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Adaptation lengthens stimulus suppression time during binocular rivalry

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http://pubman.mpdl.mpg.de/cone/persons/resource/persons83986

Huddleston,  WE
Department Physiology of Cognitive Processes, Max Planck Institute for Biological Cybernetics, Max Planck Society;

http://pubman.mpdl.mpg.de/cone/persons/resource/persons84063

Logothetis,  NK
Department Physiology of Cognitive Processes, Max Planck Institute for Biological Cybernetics, Max Planck Society;

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Citation

Huddleston, W., & Logothetis, N. (2006). Adaptation lengthens stimulus suppression time during binocular rivalry. Talk presented at 36th Annual Meeting of the Society for Neuroscience (Neuroscience 2006). Atlanta, GA, USA.


Cite as: http://hdl.handle.net/11858/00-001M-0000-0013-D011-F
Abstract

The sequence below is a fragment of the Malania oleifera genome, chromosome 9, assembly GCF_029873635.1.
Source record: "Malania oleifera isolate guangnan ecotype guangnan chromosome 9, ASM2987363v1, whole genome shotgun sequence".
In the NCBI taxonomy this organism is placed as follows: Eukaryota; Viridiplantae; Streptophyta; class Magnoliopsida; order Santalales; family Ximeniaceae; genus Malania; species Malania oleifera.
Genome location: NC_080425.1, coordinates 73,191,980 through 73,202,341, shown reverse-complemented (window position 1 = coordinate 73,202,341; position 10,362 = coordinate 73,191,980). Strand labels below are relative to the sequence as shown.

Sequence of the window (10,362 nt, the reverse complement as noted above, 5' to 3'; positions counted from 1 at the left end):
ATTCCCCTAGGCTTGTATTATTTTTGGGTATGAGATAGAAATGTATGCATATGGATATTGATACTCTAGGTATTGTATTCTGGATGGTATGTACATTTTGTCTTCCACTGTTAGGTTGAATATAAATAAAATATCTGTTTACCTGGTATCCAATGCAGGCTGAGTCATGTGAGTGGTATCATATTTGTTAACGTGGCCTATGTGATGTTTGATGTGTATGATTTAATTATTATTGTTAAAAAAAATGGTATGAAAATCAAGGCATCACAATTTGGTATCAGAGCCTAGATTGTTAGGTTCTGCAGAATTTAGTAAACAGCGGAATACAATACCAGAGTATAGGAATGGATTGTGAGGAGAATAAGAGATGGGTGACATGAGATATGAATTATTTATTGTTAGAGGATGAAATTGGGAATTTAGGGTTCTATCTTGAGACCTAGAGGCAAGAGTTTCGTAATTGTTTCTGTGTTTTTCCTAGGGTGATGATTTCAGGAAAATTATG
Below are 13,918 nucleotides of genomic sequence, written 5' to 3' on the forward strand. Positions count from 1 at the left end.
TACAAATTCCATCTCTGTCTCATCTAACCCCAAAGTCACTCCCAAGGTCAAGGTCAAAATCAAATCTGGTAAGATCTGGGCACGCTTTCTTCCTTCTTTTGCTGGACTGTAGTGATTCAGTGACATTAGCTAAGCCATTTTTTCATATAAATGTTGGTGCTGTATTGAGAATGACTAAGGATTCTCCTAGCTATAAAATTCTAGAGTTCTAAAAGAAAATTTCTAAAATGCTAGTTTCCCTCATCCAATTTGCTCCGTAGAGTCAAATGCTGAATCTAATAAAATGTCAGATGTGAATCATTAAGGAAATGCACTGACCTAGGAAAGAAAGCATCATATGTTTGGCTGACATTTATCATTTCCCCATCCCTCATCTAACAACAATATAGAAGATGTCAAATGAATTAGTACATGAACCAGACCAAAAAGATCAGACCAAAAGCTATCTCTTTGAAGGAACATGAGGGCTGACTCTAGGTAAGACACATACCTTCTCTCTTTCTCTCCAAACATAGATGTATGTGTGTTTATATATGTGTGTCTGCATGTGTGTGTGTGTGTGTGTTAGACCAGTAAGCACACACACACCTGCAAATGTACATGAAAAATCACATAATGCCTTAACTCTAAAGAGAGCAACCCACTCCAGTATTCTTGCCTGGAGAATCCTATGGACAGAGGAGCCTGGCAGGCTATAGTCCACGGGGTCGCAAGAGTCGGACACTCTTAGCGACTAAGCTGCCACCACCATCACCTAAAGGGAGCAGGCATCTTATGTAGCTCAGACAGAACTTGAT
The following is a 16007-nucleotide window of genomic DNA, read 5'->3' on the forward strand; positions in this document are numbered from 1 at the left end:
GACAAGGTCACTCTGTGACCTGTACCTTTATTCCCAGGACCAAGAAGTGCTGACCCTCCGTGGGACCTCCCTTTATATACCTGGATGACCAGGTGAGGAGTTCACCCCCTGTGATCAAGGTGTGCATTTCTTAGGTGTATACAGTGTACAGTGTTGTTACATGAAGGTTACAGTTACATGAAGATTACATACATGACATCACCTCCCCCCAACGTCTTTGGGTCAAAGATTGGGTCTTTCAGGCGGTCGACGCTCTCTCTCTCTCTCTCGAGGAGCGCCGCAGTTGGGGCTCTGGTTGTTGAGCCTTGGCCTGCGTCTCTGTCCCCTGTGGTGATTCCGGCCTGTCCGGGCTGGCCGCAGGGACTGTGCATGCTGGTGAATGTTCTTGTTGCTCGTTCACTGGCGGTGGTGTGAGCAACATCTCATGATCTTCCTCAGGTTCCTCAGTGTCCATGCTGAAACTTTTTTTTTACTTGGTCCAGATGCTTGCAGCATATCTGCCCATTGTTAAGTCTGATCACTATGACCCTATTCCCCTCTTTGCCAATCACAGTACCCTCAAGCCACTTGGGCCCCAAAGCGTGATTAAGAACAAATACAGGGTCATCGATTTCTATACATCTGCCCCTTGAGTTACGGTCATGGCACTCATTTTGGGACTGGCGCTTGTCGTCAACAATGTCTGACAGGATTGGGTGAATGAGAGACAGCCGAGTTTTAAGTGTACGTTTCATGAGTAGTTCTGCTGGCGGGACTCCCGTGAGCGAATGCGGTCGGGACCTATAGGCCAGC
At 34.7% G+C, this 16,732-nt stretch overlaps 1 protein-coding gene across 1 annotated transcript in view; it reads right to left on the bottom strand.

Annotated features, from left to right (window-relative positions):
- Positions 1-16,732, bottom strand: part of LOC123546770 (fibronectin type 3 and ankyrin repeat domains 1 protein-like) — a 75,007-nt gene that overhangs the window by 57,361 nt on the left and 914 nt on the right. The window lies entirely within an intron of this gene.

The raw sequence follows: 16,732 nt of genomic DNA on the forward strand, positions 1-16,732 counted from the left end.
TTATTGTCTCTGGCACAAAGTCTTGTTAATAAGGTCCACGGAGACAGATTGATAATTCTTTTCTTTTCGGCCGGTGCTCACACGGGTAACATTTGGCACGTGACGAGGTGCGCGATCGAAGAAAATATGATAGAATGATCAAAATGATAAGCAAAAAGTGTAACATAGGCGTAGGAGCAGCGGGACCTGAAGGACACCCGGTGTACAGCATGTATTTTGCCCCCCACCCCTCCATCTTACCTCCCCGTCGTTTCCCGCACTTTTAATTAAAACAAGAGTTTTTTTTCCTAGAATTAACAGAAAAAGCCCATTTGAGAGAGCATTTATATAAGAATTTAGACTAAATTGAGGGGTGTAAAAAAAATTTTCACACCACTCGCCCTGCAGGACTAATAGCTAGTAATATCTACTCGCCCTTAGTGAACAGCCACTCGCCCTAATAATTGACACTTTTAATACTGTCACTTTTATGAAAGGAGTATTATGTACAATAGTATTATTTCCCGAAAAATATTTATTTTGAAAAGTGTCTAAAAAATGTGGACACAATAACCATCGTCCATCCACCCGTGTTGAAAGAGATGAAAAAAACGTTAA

Binocular rivalry refers to the perceptual alternations experienced while viewing dichoptic stimuli. Here we investigated the effect of adaptation on the perceptual alternations during binocular rivalry. Subjects (n=5) reported their percepts during 15 seconds of binocular rivalry after 20 seconds of binocular adaptation to one of the two stimuli (subtending 2.5 degrees of visual angle). The control task consisted of binocular rivalry without the adaptation phase. As predicted, the dominance phase of the adapted stimulus did not significantly differ from the dominance phase during the control task. However, suppression of the adapted stimulus, as measured by the dominance phase of the non-adapted stimulus, lasted 22-37 longer than that of control trials. To determine the functional level at which these adaptation effects occur, subjects repeated the experiment with composite images. The original two stimuli (including objects and backgrounds), were split on the vertical meridian, and one half was swapped, such that perception of either original object could only be obtained by fusing the appropriate halves of the dichoptically presented stimuli. Binocular adaptation of the intact object would adapt half of the stimulus presented to each eye. If adaptation effects are exclusively low-level, we would have expected the length of dominance for both objects to not significantly differ from one another, but both would be longer than in binocular rivalry alone, since the adapted stimulus was equally divided between the two composites. Conversely, if adaptation occurs at higher levels capable of integrating the halves of the objects from each eye, the expected results would be similar to that of the first experiment. Consistent with our previous results, dominance phases of the adapted stimulus did not change, but the time of suppression for the adapted object was significantly longer for all subjects (21-40). Results from both experiments suggest adaptation functionally ‘weakens’ the stimulus, expressed as an increase in the dominance phase of the competing stimulus. Moreover, adaptation led to binocular, object-driven effects suggesting rivalry can be influenced by higher levels of visual processing.